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Elephantine


by Dale Marlowe


Seth led me through the Commons' grid of trailers toward the strip mall. We veered South, through a gash in the chain link, down into the culvert. It had not rained in weeks; the culvert was dry, but for a tiny stream of rusty water, deep enough to have a current, but so low it didn't rise past our sneaker soles. Wisp of methane: from the standpipe, nearby.

We ascended a gravel path leading from the culvert's edge to the levee's rim. Then we sat, our shins dangling over the river. In the distance, Toledo rose high and lit-up, hulking over the twin suspension bridges. PORT OF TOLEDO floated on the horizon, stenciled in white on a massive silo at the river's mouth. Beyond that, nothing remained but suggestions, industrial silhouettes. The Toledo Zoo was across the river. My stomach growled.

I leaned in: “Dude, later you think we can get some Taco Bell?”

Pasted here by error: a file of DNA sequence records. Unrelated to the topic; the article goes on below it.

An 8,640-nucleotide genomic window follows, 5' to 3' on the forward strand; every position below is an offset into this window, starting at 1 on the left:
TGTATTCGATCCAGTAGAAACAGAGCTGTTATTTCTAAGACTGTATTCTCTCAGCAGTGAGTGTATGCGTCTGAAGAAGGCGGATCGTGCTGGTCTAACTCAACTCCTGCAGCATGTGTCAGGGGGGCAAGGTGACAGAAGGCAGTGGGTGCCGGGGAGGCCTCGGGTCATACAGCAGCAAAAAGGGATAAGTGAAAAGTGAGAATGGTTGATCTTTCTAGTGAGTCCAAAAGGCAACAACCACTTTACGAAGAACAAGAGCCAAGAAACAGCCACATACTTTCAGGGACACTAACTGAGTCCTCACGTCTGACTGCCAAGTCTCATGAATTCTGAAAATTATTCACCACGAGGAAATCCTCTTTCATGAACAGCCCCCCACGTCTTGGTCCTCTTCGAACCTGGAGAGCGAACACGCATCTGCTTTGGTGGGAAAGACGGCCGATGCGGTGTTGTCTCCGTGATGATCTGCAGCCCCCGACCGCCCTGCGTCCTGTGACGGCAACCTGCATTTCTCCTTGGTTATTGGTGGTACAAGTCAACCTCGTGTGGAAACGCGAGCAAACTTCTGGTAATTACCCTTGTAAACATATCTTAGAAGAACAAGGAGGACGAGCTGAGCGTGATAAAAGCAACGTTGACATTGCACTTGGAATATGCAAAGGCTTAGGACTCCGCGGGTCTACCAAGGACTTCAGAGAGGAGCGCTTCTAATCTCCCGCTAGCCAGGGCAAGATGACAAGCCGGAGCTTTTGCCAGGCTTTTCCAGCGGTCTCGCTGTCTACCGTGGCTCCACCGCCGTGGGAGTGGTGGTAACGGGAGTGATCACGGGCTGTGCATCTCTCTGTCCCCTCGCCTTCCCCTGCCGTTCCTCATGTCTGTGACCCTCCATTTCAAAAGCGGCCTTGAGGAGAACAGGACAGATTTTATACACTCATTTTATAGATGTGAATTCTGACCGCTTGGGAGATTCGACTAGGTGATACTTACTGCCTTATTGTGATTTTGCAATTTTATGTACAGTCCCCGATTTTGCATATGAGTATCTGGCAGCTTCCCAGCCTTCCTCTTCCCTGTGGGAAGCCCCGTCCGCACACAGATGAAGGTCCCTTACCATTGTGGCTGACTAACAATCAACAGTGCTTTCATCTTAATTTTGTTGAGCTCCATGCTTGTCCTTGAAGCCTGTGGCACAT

Seth faked worry over the question. When finished deliberating, he nodded, pinching his chin.

"Yes, Ozzie,” he said. "Yes, I do."

I tossed him the rolling papers. He took a Zippo and some weed from his jacket pocket. He removed a sheet from the box and made a little gutter, bending the sheet in half longways. Then he sprinkled some crushed-up buds in the crease, twisted up the joint, raised it to his lips, flicked the Zippo open and lit the joint. When he'd taken a total milkster, he passed me the joint. I drew, swallowed the smoke. It settled in my chest; I held, blown up, bloated, scratchy in the throat.

Cough & exhale~

I lay back on the grass, looking into the sky, twisting the Milky Way into fancy animorphs: giraffes, lions, palm trees, spinning wheels. Each glyph held its shape for a moment, sparkling like a fistful of sequins flung against plum velvet. Then the form lapsed. Gone. Just like that. I closed my eyes, ground my molars and fell, looping backward through my skin, through the grass, through each blade, through the earth, back. Again.

After like forever I remembered Seth was there, too. He was still on the levee's edge, but had drawn his legs up and crossed them, Indian-style. All of a sudden he was laughing. Big, wheezing cackles.  

“You okay?” I asked.

“Hey man,” he said, pointing at the zoo. “Did you know you can hear the elephants bleating from here?”
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